It seems you are saying touching = interfering and I do not think I agree-Especially if it makes you alter your stance.

Link to post
Share on other sites
Awards, Achievements, and Accolades

When I stand flat footed wearing my golf shoes, the toes sort of curl up.  I suspect the soft spike on the toe of the shoe does not touch the ground until I step forward as I walk.  So when a player takes his/her stance, if the spike/soft spike is not touching the water, even though it may be overhanging the water, there is complete relief.  Yes?  Once the player begins his/her stroke, presumably part or all of the shoe may contact the water.

I wouldn't think one could create a unique stance (think Sadaharu Oh batting) in order to create complete relief but if one's "normal" stance leaves one's toes hovering over the water, you should be good to go.

Link to post
Share on other sites
Awards, Achievements, and Accolades

Last I read about it was there was no post round discussion with the ROs . Can they get him after the fact?  Tomorrow? The ball of his foot appears to be in the CW during the final part of his swing. Then again, was he standing on non CW  turf, and his foot movement brought the water out of the ground? 

Link to post
Share on other sites
Awards, Achievements, and Accolades

  • Administrator
9 minutes ago, bkuehn1952 said:

I wouldn't think one could create a unique stance (think Sadaharu Oh batting) in order to create complete relief but if one's "normal" stance leaves one's toes hovering over the water, you should be good to go.

I'm not necessarily disagreeing, but I will point out that the stance he demonstrated to get the OK was in a noticeably different position.

Is it your position that he lucked out because he was on relatively firm ground (the cart path), as he'd have sunk down and definitely contacted the water if he was in softer grass/dirt.

I'm not certain of this one, except to say that I'd have not pushed the boundaries as much as he did, and certainly not as long as he did. I'd have taken my relief to the left and said "well, you're the idiot who hit the ball here." I don't even like to get close to these types of situations.

P.S. In taking relief Jordan initially indicated that his nearest point was really close to the water's edge, and the RO indicated it was about two inches farther to the left, away from the casual water. So technically, even if his toes are above the water, was the ball of his foot inside that two-inch margin over which Jordan and the RO disagreed constituted complete relief for the NPR?

P.S. Jordan was just interviewed and despite McCord and Ian Baker-Finch mentioning it and perhaps others, it wasn't brought up in the post-round interview (nor would I expect it to be… I'm viewing this almost as a bit more of a hypothetical discussion, just with a bit of grounding in reality).

Link to post
Share on other sites
Awards, Achievements, and Accolades

I have not seen what Jordan showed the RO, but my opinion is he did take full relief.  The ball is not touching the water, the water is not on his intended swing path; so we are debating whether his toes over the water "interferes" his stance the same as it did originally.  Again, without seeing the initial condition, it appears OK to me.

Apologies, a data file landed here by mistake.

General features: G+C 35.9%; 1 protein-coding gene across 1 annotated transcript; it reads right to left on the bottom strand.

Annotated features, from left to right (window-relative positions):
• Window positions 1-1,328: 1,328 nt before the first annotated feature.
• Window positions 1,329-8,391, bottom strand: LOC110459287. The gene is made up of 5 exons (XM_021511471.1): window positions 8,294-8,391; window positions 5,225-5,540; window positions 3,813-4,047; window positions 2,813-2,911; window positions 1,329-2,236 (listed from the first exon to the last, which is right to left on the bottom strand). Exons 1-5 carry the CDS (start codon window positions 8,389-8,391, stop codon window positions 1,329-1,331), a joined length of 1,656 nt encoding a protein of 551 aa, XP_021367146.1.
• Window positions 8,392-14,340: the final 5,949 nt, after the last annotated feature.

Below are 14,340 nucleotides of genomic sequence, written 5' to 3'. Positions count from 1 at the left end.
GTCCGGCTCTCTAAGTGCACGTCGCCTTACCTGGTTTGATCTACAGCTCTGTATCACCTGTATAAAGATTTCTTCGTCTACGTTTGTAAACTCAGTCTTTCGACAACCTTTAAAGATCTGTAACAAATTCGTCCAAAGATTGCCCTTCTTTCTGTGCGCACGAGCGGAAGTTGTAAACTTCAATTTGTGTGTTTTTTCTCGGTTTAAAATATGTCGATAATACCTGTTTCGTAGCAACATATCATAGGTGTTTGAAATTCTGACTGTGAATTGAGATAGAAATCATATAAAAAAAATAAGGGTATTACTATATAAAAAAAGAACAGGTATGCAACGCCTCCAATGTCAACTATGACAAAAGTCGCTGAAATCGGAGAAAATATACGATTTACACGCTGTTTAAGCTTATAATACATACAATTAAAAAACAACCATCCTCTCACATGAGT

Link to post
Share on other sites
Awards, Achievements, and Accolades

  • Administrator

spieth.jpg

I connected the same point in two frames here. What's that stuff to the left where the purple arrow points? It appears to be the same color as the casual water.

spieth2.jpg

3 minutes ago, vasaribm said:

I have not seen what Jordan showed the RO, but my opinion is he did take full relief.  The ball is not touching the water, the water is not on his intended swing path; so we are debating whether his toes over the water "interferes" his stance the same as it did originally.  Again, without seeing the initial condition, it appears OK to me.

We aren't debating whether it interferes "the same as it did originally." His stance was unaffected before - it was his ball in casual water.

  • Upvote 1
Link to post
Share on other sites
Awards, Achievements, and Accolades

My impression is that the underside of his shoe was not touching the water.

The definition says "A ball is in casual water when it lies in or any part of it touches the casual water presumably this applies to a players foot also. It says "on the course" and it makes no mention of the margin extending vertically upwards.

 

 

 

 

 

Link to post
Share on other sites

1 minute ago, Rulesman said:

My impression is that the underside of his shoe was not touching the water.

The definition says "A ball is in casual water when it lies in or any part of it touches the casual water presumably this applies to a players foot also. It says "on the course" and it makes no mention of the margin extending vertically upwards.

You do not think the purple arrow is water?

5 minutes ago, iacas said:

spieth2.jpg
 

 

If you look at the water you can see it ripple or move when his foot twists out of the way. Look at the first picture @iacas posted.

Link to post
Share on other sites
Awards, Achievements, and Accolades

23 minutes ago, Rulesman said:

My impression is that the underside of his shoe was not touching the water.

The definition says "A ball is in casual water when it lies in or any part of it touches the casual water presumably this applies to a players foot also. It says "on the course" and it makes no mention of the margin extending vertically upwards.